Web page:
When it comes to reducing risks, more African Americans agree that learning healthy habits can positively impact their brain health and would motivate them to have a healthier lifestyle compared to white adults (86% versus 79%). But the group that expressed most receptivity to learning about brain health interventions to lower risk? That appears to be Latino American adults. Significantly more Latino American adults compared to adults from other races/ethnicities report that they are likely to incorporate brain-healthy behaviors into their daily lives if they knew that each behavior may help them maintain their mental functioning/thinking skills. The only exception being willingness to engage in mentally stimulating activities, for which there were no significant differences between groups. (See Figure 1., below).

Figure 1. American Adults’ 40+ Willingness to Incorporate Brain-Healthy Activities Knowing it Supports Their Thinking Skills by Large Category Race and Ethnic Groups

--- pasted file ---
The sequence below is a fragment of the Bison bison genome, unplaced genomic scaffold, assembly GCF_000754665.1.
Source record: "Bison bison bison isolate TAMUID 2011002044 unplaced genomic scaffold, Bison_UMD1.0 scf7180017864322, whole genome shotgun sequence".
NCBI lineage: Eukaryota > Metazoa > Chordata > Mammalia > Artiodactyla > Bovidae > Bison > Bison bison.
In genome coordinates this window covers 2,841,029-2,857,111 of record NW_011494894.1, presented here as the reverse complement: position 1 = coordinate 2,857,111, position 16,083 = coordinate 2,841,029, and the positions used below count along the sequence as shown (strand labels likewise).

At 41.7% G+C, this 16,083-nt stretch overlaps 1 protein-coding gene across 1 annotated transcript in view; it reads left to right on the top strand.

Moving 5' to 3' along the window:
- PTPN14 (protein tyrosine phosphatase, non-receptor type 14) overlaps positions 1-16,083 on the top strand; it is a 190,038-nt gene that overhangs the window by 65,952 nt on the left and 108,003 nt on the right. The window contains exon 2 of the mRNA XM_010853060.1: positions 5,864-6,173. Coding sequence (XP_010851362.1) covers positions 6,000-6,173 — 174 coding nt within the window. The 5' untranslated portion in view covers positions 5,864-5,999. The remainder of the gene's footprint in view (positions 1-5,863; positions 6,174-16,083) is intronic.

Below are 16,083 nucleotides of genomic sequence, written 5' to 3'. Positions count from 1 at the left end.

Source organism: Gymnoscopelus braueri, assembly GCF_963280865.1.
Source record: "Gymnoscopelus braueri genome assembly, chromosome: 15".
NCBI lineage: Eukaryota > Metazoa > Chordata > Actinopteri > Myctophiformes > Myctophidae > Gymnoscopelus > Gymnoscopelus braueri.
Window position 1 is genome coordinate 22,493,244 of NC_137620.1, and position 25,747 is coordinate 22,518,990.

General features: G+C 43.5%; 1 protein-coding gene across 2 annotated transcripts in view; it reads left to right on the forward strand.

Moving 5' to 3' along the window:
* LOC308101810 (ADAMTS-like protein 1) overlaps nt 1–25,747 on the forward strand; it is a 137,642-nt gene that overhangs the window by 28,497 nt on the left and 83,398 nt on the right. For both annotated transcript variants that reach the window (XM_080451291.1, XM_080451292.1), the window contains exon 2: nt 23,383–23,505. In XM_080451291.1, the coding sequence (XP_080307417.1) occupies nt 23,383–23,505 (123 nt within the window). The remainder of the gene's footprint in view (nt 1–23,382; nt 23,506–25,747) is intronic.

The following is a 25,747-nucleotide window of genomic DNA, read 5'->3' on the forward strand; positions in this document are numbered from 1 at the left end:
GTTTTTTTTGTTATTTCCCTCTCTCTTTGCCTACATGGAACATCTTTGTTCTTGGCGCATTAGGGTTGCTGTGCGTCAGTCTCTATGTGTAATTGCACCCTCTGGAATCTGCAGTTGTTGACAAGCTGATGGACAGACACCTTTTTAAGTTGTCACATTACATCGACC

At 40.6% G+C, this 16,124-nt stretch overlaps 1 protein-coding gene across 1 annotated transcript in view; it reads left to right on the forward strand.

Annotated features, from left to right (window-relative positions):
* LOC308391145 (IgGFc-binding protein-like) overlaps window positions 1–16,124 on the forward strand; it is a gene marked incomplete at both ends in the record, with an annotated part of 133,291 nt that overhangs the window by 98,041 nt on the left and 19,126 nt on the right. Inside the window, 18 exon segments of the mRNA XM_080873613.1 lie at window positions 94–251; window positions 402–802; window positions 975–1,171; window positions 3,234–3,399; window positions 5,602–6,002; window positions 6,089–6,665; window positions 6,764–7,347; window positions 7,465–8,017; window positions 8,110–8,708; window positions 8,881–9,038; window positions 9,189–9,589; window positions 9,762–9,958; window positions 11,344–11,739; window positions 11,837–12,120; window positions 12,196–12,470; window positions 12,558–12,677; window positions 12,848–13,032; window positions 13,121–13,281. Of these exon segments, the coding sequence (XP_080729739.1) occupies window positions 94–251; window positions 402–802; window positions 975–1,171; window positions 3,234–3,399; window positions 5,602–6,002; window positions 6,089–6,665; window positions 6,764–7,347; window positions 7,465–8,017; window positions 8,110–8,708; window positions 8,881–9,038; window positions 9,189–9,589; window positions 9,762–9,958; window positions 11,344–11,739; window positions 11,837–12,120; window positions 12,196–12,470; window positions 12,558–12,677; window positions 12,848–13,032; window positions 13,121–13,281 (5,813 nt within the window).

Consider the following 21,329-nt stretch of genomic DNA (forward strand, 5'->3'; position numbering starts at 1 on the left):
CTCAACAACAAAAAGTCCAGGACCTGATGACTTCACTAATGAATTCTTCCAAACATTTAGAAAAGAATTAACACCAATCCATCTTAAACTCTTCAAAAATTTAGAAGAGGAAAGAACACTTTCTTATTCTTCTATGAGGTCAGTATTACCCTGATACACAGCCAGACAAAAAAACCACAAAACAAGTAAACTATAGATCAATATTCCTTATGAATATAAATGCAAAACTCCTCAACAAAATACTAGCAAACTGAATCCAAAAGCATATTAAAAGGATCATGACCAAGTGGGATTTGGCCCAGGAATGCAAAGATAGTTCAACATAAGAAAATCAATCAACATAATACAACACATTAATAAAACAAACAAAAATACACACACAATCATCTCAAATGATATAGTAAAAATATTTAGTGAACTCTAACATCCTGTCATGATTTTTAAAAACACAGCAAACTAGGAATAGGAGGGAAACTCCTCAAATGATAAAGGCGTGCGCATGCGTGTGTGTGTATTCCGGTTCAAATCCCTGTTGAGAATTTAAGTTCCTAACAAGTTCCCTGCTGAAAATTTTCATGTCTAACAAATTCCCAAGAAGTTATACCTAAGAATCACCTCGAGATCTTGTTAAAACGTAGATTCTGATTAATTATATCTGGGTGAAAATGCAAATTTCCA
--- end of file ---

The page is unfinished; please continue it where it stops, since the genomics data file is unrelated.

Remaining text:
Figure 1. American Adults’ 40+ Willingness to Incorporate Brain-Healthy Activities Knowing it Supports Their Thinking Skills by Large Category Race and Ethnic Groups

Like African American adults, significantly more Latino American adults compared to white adults agree that an early stage diagnosis would give them more time to treat the disease better (79% versus 73%). When it comes to interest in cognitive evaluations, significantly more Latino American adults (56%) compared to white adults (43%), Asian American adults (43%) and adults overall (46%) want to be examined yearly for dementia. And significantly more Latino American adults compared to white adults feel their cognitive function should be examined yearly starting at age 50 (28% versus 12%).

Interestingly, despite the higher prevalence rate of dementia in their communities—or perhaps because of it—fewer African American and Latino American adults report (14% for both) feeling that they would tend to be ashamed or embarrassed if they had dementia, compared to white adults (20%) and adults overall (19%). Significantly fewer African American adults (16%) compared to adults overall (25%) and adults from other races/ethnicities (Latino American adults: 24%, white adults: 25%, and Asian American adults: 42%) think they would no longer be taken seriously (Mehegan & Rainville, 2021d).